The IdEA Laboratory brings together materials scientists from physics and chemistry backgrounds to work on innovative materials for applications in four main areas: energy, environment, aerospace, and sensors. Materials design is application-oriented and based on an array of available fabrication methods comprising: pulsed laser deposition (PLD) and ablation (PLA), radio-frequency magnetron sputtering (RF-MS), evaporation (e-gun and Joule effect), wet-chemistry and spin-coating. In the laboratory several analytical techniques are available, in particular scanning electron microscopy, differential scanning calorimetry, thermal desorption spectroscopy, etc.
Solar energy conversion and storage: At the IdEA laboratory we develop materials and processes for sunlight conversion and storage, following two main lines of research: Photoelectrochemical Cells (PECs) and Solar-Hydrothermal conversion. PEC technology is a route to solar fuels, where solar energy is converted into the chemical bonds of high energy-density molecules, such as H2 from water splitting or CO2 reduction products. In a PEC cell, the absorption of UV-visible photons at photoelectrodes leads to the separation of electron-hole pairs which then drive catalytic fuel-forming redox reactions. We focus on environmentally friendly materials such as Fe, W and Ti derivatives, to enhance and tune their performance and properties by controlling their structure at the nanometric level. In the framework of project ERiCSol with DICAM and DII engineering departments, we’re also developing a solar-powered thermochemical process to store sunlight energy by converting biomass into valuable biofuels and carbon-based products. This is achieved by coupling a solar concentrator with a hydrothermal reactor, both designed and realized in-house.
Photocatalysis: The use of photocatalysis to destroy pollutants provides a sustainable and cost-effective route to wastewater remediation, especially when powered by sunlight. At the IdEA lab we focus on materials based on cheap and scalable elements (Fe, Ti, Co), designed to operate with concentrated sunlight and implemented as coating featuring 3D hierarchical micro/nanostructuring to maximize their performance.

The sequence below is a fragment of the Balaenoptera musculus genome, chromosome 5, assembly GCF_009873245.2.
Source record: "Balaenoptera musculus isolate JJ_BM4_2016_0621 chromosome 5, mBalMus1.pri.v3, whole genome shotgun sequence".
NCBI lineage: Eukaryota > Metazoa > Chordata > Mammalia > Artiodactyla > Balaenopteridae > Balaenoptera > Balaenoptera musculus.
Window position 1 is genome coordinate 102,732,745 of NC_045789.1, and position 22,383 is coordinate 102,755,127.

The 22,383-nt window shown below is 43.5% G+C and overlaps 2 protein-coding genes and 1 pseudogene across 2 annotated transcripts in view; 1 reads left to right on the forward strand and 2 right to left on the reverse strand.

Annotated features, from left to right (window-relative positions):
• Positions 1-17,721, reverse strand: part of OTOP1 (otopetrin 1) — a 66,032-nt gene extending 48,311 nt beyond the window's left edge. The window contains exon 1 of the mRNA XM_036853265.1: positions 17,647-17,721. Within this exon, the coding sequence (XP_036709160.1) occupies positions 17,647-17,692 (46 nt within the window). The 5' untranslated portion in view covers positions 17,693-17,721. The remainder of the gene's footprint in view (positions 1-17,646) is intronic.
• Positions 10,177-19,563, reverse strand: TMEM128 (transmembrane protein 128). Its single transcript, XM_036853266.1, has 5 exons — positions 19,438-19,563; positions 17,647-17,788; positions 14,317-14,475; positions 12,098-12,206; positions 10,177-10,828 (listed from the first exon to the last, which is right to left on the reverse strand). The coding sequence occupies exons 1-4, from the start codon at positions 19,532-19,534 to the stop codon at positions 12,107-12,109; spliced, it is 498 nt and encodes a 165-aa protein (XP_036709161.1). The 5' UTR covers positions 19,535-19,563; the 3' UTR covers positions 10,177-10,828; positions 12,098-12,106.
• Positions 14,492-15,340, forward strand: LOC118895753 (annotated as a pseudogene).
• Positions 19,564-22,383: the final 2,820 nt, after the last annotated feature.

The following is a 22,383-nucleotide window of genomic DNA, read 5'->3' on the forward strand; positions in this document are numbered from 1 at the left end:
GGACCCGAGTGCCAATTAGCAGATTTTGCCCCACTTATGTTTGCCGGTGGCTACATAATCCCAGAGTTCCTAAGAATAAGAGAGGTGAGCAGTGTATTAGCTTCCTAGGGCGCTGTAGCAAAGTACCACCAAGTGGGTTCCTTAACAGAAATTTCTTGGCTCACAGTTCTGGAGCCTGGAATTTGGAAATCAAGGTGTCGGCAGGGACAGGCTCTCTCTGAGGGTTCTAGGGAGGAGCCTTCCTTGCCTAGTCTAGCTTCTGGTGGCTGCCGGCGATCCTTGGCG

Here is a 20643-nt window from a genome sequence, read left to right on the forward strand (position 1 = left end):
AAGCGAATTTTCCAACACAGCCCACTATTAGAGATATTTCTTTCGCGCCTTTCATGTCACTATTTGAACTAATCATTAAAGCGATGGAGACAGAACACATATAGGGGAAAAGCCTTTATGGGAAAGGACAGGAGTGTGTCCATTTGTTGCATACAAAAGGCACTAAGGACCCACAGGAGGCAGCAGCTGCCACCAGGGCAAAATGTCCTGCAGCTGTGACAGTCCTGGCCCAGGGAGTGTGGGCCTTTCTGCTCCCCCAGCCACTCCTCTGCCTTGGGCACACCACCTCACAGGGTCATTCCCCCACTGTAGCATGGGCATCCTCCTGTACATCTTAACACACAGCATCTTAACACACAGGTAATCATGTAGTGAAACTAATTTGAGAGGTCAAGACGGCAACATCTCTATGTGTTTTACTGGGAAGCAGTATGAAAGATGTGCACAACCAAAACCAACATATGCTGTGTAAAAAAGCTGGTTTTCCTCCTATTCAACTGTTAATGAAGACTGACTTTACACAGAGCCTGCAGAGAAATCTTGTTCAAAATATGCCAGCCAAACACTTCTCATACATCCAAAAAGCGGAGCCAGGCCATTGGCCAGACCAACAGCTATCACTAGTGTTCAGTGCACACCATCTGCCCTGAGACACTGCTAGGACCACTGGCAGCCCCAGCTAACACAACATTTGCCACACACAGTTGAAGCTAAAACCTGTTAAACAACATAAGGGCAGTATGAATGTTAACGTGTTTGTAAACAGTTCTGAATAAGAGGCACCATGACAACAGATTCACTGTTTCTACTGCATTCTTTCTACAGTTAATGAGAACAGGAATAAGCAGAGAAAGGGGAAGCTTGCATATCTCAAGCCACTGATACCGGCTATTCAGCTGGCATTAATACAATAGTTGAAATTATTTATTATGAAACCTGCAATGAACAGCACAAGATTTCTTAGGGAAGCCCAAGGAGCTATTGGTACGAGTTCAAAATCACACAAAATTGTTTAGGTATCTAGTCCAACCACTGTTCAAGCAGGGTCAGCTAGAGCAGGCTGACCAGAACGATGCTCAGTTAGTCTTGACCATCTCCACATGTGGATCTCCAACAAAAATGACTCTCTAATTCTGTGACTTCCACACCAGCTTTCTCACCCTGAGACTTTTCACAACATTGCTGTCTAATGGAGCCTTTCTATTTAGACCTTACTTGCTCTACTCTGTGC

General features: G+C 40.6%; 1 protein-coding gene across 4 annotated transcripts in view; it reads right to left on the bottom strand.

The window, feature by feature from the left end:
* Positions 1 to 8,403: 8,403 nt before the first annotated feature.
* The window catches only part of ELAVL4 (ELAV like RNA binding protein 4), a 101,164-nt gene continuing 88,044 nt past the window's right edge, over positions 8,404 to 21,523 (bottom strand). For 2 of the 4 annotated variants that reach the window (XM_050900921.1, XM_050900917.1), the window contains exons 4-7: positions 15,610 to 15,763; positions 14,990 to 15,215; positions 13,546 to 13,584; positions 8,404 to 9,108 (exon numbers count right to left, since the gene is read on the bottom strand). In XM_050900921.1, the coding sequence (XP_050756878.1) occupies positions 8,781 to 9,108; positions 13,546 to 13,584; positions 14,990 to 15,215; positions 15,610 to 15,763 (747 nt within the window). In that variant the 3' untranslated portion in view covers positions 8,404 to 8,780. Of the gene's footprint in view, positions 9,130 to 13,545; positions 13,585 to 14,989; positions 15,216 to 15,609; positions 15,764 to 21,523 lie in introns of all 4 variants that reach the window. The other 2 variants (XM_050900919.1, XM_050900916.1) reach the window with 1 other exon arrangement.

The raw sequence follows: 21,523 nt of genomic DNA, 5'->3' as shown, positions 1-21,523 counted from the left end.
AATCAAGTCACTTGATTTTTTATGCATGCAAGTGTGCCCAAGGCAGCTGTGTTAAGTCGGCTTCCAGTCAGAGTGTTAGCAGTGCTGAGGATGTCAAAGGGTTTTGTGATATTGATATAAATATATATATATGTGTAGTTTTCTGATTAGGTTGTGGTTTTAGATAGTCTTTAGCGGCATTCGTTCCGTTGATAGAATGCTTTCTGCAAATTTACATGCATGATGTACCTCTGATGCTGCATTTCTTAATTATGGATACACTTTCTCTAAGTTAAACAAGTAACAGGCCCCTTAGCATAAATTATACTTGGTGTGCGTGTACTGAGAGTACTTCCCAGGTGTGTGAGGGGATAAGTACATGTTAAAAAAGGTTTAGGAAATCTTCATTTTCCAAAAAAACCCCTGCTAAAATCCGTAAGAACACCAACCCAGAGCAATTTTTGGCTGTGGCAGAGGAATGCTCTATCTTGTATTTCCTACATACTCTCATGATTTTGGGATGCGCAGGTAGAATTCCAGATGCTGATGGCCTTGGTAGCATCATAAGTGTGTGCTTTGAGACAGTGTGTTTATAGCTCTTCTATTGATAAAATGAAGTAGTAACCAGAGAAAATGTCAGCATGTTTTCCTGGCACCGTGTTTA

Laser ablation technologies for space applications: In collaboration with the Astro-Particle Physics group, we design and fabricate materials to investigate applications of the laser ablation process to space science, such as the propulsion of small-size satellites and space-debris removal. The experimental activity is complemented by simulations and theoretical studies related to the gasdynamic processes governing the laser ablation processes.
Synthesis and optical functionalization of nanomaterials: Nanomaterials, for example nanodiamonds or silicon-carbide nanopowders, are at the core of many future applications. Their synthesis and optical functionalization is an important step toward their use in many fields, such as biosensing, photocatalysis, and sensing of magnetic/electric fields in harsh environments. Within this research line we are addressing viable routes for nanodiamonds synthesis, magneto-optical characterization, and device development.
Membranes: The separation of gas mixtures by thin barriers (membranes) occurs as consequence of the different permeation rates of the gas mixture components: this technology has acquired a significant role in the industrial scenario because gas separation requires simple, easy to operate and compact equipments. Research in the IdEA lab aims to synthetize, characterize and test innovative polymer nanocomposites for gas separation membranes consisting of biopolymers such as PLA and PHB- derived materials with nanoparticles such as graphene- derived structures (graphene nanoplatelets, graphene oxide) or nanocellulose (cellulose nanofibrils and nanocrystals) as dispersed additive.
Supercapacitors: Supercapacitors are electrochemical energy storage devices that store and release energy by reversible adsorption and desorption of ions at the interfaces between electrode materials and electrolytes. SC are constructed with electrodes made of high surface area materials and huge capacitance values can be obtained because charge separation occurs in the nanometric- sized electric double layer that form at the electrode-electrolyte interface. Research in the IdEA lab aims to synthetize, characterize and test innovative electrode materials made using carbon nanostructures (graphene, nanotubes), nanocomposites of conducting polymers and green materials.
Main collaborations: Being multidisciplinar, our reasearch greatly benefits from a network of collaborators providing an array of skills and techniques complementing our own:
University of Mumbai, Department of Physics – PECs and photocatalysis
University of Liverpool, School of Engineering – structural characterization
University of Ferrara, Department of Chemistry and Pharmaceutical Sciences – PECs
|Professors||Riccardo Checchetto, Antonio Miotello|
|PhD students||Luca Basso, Asma El Golli (dottoranda Erasmus+ICM), Murilo Alexandre Fendrich (dottorando in Materiali, Meccatronica e Ingegneria dei Sistemi), Giulia Ischia (Dottoranda in Ingegneria Civile Ambientale e Meccanica), Yaksh J. Popat, Jacopo Terragni|
|Technical staff||Nicola Bazzanella, Marco Bettonte, Massimo Cazzanelli|
|Permanent collaborators||Claudio Cestari, Luigino Vivaldi|